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Posts Tagged ‘The Extraordinary Adventures of Adele Blanc-Sec’

 List of things you expect to find in a Luc Besson movie:

  • cynical mercenaries with violent pasts discovering their humanity
  • implausibly evil gangsters
  • lots of guns going off
  • Jet Li and/or Jason Statham breaking out the martial arts action
  • heinous overacting from the bad guy
  • attractive young women threatening to urinate on the floor in public
  • Milla Jovovich

 List of things you don’t expect to find in a Luc Besson movie:

  • underplayed wit
  • touching exploration of the nature of sisterly love
  • prehistoric monsters crapping on people
  • comedy-relief CGI undead
  • cameo appearance by Bob Monkhouse

I don’t know, I think we may be doing ol’ Luc a disservice. It’s not that the movies he’s been orchestrating for the last decade have actually been bad (I myself have cheerfully rocked up to see all three Transporters as well as the films he’s done with Jet Li) but they’ve been utterly unpretentious exercises in no-frills action moviemaking. In the light of that, it’s easy to forget that as a director Besson once enjoyed considerable critical acclaim in both Europe and the USA. His 1994 movie Leon is currently inside the Top 40 of the iMDb’s all-time great list, which surprised me, but only a little as it is a genuinely terrific thriller as well as a character drama.

Of course, following Leon Besson seemed to blow it by trading in all the capital he’d accrued by making The Fifth Element, an SF epic that managed to seem incoherent and overblown even by the standards of the late 1990s. And since then he seems to have concentrated on his producing and scriptwriting, which is rather a shame as he surely has more to offer than the kind of guilty pleasures that have generally been the result.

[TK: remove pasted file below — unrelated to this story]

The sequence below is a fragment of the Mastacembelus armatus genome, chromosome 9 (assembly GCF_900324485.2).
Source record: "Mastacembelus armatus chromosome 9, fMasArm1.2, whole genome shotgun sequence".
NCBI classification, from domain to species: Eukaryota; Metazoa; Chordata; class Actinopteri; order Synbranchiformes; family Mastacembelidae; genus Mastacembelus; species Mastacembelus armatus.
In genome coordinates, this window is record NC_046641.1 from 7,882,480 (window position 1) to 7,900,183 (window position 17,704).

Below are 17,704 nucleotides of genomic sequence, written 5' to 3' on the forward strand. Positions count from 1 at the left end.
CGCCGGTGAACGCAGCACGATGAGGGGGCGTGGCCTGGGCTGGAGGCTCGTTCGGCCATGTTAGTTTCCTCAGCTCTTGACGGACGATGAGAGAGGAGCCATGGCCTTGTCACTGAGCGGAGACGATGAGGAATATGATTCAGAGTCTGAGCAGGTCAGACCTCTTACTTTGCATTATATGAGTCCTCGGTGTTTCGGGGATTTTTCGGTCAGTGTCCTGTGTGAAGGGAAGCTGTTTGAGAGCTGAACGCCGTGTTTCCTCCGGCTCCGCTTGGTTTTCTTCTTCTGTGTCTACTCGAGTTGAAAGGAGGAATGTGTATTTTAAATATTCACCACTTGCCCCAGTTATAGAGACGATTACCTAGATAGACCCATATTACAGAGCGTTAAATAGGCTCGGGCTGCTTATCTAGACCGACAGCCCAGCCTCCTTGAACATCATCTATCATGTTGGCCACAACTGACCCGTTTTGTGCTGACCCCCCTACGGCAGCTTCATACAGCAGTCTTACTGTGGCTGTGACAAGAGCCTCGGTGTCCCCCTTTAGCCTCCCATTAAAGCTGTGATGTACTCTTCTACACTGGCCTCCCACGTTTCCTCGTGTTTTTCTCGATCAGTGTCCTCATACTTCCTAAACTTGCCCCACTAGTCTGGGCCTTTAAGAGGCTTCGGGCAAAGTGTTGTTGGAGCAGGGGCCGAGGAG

Signs that Besson the director may be making a comeback come with The Extraordinary Adventures of Adele Blanc-Sec, an adaptation of a French comic book (or whatever they call it over there) which features none of the stuff from the first list and nearly everything off the second (no sign of Bob Monkhouse – but realistically, I think that boat has sailed).

For the second time in recent weeks I find myself attempting to precis the plot of a French movie in such a way as to not cause others to doubt my own mental stability. Do they put something in the water over there? Boy. Anyway, Louise Bourgoin plays the title role, as a journalist-stroke-adventuress in 1911 Paris. After her sister is critically injured in a freak tennis accident, Adele Blanc-Sec does what anyone would do in the circumstances and sets about discovering the tomb of the personal physician of the Pharaoh Rameses II. This is because she plans to use the psychic powers of an academic friend of her to resurrect the mummy in the hope he will be able to use his skills to help. However, the academic in question decides to practice his resurrectionist abilities by causing a pterodactyl egg to hatch in the local museum. The pterodactyl runs amuck in Paris and accidentally causes the death of a politician in somewhat compromising circumstances, making the execution of her cunning plan that much more complicated. Some days nothing seems to go right…